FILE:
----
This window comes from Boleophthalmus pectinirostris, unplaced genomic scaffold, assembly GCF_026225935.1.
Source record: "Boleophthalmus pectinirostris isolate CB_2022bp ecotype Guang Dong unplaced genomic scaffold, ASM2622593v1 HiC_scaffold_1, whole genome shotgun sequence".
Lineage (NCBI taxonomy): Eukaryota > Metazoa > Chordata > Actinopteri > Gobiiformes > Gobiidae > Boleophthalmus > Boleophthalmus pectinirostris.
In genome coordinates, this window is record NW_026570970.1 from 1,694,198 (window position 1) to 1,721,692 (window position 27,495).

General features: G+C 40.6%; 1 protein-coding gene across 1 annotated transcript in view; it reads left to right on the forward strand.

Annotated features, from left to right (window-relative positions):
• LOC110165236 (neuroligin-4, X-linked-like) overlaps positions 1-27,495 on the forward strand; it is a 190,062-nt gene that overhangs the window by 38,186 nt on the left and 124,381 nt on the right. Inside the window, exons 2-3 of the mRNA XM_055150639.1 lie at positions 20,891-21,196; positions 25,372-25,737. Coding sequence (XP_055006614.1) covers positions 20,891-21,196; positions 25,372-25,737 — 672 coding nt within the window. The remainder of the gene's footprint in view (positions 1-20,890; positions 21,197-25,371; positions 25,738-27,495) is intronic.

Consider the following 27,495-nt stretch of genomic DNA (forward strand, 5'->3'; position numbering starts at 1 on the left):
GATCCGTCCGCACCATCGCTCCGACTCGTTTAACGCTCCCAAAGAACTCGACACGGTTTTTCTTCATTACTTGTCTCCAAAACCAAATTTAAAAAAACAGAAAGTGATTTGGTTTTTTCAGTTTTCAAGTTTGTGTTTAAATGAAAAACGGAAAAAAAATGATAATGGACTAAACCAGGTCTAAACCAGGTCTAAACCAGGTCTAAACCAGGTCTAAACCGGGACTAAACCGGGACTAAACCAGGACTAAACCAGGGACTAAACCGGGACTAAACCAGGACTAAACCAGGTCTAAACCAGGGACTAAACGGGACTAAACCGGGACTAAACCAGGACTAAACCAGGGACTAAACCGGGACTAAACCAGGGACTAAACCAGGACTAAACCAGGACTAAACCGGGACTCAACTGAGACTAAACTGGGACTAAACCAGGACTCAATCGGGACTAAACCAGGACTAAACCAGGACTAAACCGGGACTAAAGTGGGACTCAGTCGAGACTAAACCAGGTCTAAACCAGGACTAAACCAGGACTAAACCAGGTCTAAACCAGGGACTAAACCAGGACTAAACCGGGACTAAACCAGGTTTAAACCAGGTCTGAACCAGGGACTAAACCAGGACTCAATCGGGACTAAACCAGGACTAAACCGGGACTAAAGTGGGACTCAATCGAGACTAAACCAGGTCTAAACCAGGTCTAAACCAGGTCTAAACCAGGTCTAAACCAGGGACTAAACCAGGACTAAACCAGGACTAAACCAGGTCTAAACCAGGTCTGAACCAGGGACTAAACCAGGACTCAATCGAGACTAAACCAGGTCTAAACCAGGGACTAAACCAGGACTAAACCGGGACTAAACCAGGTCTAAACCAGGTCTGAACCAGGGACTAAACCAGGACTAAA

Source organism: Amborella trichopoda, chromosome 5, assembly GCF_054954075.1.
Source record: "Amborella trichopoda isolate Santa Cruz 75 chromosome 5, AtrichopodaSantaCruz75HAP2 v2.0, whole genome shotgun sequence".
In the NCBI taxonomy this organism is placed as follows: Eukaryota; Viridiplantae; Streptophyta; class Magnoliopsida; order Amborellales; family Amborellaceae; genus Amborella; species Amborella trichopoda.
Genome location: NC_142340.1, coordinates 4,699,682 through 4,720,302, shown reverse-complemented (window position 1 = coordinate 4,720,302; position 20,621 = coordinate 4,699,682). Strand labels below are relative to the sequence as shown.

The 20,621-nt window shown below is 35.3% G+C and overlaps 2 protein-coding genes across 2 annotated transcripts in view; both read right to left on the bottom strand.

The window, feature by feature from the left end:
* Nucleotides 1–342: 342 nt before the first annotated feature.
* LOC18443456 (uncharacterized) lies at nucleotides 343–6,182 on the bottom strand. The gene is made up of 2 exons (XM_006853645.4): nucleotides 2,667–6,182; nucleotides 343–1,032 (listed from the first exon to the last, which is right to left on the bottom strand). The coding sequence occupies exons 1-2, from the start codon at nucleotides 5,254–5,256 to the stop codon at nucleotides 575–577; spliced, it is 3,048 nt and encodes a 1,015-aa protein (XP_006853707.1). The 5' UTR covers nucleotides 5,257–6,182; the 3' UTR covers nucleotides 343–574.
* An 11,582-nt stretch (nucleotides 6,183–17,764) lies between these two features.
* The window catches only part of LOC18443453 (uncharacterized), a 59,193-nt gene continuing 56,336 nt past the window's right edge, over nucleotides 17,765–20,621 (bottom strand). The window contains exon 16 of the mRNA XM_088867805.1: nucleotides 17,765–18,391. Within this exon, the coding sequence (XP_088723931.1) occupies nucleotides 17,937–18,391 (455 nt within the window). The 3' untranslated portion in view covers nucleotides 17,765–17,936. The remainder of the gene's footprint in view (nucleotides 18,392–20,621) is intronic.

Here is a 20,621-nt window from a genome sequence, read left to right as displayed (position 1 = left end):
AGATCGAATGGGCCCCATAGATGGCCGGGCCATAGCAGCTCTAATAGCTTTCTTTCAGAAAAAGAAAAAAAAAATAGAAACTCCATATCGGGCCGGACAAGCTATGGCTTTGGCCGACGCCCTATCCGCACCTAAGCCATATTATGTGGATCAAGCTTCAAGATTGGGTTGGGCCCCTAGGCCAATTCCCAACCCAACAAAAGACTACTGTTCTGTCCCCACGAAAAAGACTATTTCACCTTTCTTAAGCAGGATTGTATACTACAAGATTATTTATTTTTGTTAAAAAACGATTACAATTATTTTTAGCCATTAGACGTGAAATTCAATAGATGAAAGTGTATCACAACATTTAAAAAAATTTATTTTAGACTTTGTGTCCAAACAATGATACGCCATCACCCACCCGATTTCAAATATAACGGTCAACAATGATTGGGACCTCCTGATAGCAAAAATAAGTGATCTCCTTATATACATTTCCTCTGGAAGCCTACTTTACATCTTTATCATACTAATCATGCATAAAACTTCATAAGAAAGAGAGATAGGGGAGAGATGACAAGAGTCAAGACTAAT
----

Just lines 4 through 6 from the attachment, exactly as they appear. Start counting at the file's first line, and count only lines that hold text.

In genome coordinates, this window is record NW_026570970.1 from 1,694,198 (window position 1) to 1,721,692 (window position 27,495).

General features: G+C 40.6%; 1 protein-coding gene across 1 annotated transcript in view; it reads left to right on the forward strand.

Annotated features, from left to right (window-relative positions):